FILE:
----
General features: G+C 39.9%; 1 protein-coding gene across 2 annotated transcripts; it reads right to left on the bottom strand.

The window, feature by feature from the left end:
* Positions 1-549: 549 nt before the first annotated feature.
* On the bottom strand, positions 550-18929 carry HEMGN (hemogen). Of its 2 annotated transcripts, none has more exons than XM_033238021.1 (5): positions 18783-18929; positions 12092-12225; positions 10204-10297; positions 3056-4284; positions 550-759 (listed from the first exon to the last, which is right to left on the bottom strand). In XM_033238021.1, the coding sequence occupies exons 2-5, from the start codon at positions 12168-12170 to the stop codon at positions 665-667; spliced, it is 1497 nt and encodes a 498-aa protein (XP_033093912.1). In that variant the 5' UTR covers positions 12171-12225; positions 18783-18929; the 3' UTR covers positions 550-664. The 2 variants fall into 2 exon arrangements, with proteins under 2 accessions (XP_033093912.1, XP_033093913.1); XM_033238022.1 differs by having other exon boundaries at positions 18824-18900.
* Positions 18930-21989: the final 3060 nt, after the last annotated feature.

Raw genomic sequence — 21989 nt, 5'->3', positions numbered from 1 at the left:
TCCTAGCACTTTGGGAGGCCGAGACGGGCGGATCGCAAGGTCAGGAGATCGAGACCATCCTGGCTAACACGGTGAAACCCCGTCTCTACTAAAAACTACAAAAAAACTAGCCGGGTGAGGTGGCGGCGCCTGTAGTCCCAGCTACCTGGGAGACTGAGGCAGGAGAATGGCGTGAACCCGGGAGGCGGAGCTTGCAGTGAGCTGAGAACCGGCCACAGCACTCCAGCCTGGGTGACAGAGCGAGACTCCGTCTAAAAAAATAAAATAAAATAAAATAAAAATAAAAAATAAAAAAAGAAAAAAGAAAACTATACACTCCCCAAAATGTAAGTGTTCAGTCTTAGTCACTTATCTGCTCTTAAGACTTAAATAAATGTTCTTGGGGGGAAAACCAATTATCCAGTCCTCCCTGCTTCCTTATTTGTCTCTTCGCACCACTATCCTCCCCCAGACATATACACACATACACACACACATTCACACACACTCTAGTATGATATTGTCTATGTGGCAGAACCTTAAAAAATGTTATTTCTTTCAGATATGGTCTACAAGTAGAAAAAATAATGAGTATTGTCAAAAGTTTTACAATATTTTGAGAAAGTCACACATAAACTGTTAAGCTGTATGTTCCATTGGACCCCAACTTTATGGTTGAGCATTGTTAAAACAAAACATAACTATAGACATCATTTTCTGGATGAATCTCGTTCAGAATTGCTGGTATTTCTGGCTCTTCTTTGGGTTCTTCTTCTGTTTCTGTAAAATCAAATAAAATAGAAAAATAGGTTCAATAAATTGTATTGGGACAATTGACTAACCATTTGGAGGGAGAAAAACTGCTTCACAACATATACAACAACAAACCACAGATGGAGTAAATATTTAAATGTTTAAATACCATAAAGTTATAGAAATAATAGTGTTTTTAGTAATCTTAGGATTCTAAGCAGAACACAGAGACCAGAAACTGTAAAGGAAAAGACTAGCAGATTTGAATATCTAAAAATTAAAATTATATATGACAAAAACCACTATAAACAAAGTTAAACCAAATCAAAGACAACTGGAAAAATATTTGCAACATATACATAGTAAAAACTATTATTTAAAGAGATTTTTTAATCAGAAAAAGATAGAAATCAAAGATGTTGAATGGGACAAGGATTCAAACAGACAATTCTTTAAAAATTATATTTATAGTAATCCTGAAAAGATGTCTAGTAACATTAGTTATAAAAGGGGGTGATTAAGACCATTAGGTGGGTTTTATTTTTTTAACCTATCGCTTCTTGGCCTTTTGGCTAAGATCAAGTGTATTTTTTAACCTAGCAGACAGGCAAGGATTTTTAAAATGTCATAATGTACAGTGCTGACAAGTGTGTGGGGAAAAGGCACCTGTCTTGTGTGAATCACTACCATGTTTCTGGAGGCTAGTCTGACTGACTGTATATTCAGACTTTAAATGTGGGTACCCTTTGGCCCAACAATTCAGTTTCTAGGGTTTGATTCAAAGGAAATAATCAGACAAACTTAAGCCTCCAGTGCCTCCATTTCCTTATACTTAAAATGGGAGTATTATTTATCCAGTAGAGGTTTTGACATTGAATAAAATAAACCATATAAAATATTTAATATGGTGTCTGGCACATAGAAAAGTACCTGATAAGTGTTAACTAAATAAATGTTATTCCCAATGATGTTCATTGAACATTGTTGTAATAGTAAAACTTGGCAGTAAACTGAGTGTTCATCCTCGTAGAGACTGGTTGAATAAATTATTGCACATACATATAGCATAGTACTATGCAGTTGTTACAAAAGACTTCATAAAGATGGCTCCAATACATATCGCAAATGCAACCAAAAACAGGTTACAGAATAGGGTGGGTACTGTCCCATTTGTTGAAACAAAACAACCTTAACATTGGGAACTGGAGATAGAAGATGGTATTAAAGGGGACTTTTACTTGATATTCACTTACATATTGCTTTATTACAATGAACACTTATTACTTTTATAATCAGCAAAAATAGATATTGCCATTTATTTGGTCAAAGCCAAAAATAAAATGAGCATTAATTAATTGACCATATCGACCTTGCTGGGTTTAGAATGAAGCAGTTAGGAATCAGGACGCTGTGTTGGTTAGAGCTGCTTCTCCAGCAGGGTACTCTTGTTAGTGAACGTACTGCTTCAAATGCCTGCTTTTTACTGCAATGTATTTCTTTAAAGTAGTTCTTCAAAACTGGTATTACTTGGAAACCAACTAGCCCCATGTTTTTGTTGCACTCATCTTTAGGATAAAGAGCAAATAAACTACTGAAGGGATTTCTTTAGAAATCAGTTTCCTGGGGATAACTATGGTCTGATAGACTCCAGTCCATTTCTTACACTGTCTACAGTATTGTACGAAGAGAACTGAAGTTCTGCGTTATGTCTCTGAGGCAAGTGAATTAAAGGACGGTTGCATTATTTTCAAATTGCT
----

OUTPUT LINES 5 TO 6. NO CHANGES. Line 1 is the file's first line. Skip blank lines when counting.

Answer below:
* Positions 18930-21989: the final 3060 nt, after the last annotated feature.

Raw genomic sequence — 21989 nt, 5'->3', positions numbered from 1 at the left: